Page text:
d'Arnaud steps up to improve on field, at plate

Catcher homers vs. Marlins, producing for Mets from No. 2 spot

d'Arnaud steps up to improve on field, at plate

NEW YORK -- When the Mets inserted catcher Travis d'Arnaud into the No. 2 spot in the lineup to replace the injured David Wright, d'Arnaud considered the move a show of confidence. So far, New York has been rewarded for that confidence.

In his first three games at that spot in the order, d'Arnaud has hammered two home runs, including a solo blast in Saturday's 5-4 victory against the Marlins.

"This is what I want from him. That's why he's hitting second," Mets manager Terry Collins said. "He showed us last year he could swing the bat."

But the Mets have imagined d'Arnaud is capable of the kind of complete performance he displayed during Saturdays' game. It began in the first inning, when d'Arnaud threw out Marlins second baseman Dee Gordon on a stolen-base attempt -- for the second time this series. It continued with his solo homer in the third inning off Mat Latos before he settled in to help guide starter Jacob deGrom to another stellar performance.

d'Arnaud has had his share of struggles, both at the plate and in the field, in his young career, but he is showing signs of putting it all together.

After struggling at the beginning of last season, he was sent to Triple-A Las Vegas on June 8 for a few weeks to work on his swing. He received the callup on June 24 and responded by batting .272/.319/.486 with 10 home runs and 32 RBIs through the end of last season.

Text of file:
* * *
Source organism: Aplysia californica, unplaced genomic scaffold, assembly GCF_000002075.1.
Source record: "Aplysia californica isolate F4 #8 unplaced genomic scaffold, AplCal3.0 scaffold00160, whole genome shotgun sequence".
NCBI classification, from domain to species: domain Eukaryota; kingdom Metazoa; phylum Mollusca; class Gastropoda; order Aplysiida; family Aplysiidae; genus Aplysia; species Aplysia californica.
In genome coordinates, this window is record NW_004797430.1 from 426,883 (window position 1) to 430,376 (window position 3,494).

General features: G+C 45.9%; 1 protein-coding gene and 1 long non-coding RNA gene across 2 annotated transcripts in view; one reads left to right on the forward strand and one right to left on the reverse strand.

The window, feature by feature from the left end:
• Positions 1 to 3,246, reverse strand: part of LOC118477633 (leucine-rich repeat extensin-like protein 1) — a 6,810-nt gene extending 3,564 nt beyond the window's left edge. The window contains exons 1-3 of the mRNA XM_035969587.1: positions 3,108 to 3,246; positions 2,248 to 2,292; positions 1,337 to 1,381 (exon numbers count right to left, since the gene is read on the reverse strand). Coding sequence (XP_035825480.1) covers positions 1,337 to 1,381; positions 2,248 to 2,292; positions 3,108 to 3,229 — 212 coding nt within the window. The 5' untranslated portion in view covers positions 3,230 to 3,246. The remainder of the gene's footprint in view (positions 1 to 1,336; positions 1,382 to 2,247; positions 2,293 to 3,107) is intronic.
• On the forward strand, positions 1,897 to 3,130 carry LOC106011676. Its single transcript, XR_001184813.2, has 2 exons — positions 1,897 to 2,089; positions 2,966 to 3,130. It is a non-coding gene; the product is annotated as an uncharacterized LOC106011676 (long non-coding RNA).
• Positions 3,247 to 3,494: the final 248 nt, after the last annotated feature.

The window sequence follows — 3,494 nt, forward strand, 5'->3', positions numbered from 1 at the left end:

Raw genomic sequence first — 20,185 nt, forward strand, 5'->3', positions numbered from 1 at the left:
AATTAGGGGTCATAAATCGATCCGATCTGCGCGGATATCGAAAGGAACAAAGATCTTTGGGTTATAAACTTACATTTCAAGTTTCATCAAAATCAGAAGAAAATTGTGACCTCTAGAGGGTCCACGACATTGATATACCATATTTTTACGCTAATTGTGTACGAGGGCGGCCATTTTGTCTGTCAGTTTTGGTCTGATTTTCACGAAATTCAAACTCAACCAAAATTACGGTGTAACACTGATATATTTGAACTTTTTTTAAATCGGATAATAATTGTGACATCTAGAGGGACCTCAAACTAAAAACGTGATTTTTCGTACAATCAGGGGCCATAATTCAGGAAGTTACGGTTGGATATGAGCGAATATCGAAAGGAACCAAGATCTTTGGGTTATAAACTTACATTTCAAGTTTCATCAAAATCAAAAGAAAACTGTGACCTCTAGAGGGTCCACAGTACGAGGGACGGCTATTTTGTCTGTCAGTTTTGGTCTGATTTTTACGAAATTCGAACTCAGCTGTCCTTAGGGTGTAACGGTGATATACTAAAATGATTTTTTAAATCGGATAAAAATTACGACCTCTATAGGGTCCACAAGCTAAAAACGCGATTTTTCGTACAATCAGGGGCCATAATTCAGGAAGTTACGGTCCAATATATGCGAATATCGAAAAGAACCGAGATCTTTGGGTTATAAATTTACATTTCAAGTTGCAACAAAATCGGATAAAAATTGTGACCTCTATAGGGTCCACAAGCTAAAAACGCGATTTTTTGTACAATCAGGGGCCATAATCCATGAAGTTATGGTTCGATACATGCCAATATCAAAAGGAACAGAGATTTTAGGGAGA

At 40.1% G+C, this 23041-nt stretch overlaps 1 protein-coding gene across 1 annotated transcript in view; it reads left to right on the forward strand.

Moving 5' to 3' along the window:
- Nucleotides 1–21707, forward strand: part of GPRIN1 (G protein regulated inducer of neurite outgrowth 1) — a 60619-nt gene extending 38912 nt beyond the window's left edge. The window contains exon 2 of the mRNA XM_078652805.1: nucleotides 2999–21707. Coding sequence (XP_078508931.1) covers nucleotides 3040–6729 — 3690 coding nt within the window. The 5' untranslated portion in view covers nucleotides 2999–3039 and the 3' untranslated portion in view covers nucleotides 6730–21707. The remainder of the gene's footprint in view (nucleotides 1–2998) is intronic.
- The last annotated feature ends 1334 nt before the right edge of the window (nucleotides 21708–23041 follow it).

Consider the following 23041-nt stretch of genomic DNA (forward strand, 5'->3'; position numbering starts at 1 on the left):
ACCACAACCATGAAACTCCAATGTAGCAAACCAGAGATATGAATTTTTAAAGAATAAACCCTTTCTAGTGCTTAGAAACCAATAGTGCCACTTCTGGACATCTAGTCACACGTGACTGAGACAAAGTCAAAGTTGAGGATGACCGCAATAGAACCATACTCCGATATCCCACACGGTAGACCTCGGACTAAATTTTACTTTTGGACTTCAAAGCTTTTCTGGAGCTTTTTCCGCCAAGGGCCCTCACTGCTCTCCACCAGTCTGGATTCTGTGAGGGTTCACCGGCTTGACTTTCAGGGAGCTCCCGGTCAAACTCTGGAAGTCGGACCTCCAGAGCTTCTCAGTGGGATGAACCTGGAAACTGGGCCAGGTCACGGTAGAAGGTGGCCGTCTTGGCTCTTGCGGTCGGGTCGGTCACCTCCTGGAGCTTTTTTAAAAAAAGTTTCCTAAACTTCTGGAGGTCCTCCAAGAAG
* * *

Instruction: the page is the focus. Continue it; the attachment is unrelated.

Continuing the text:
d'Arnaud has continued to build off that performance through the start of this season, batting .289/.317/.526 with a pair of home runs and nine RBIs.

"I just believe in myself," d'Arnaud said. "I'm able to make adjustments quicker and believe in my thought process at the plate and know it works."

There have also been times when d'Arnaud has struggled throwing baserunners out, so he worked on moving his feet quicker and shortened his stride in order to prevent his arm from lagging behind his body.

His performance against Gordon, one of the league's premier baserunners, these past few days has given the Mets a glimpse of what he provides on defense.

"Travis knows he can throw, and he proved it," Collins said. "He's taken on these challenges very, very personally."

Jamal Collier is a reporter for MLB.com. Follow him on Twitter at @jamalcollier. This story was not subject to the approval of Major League Baseball or its clubs.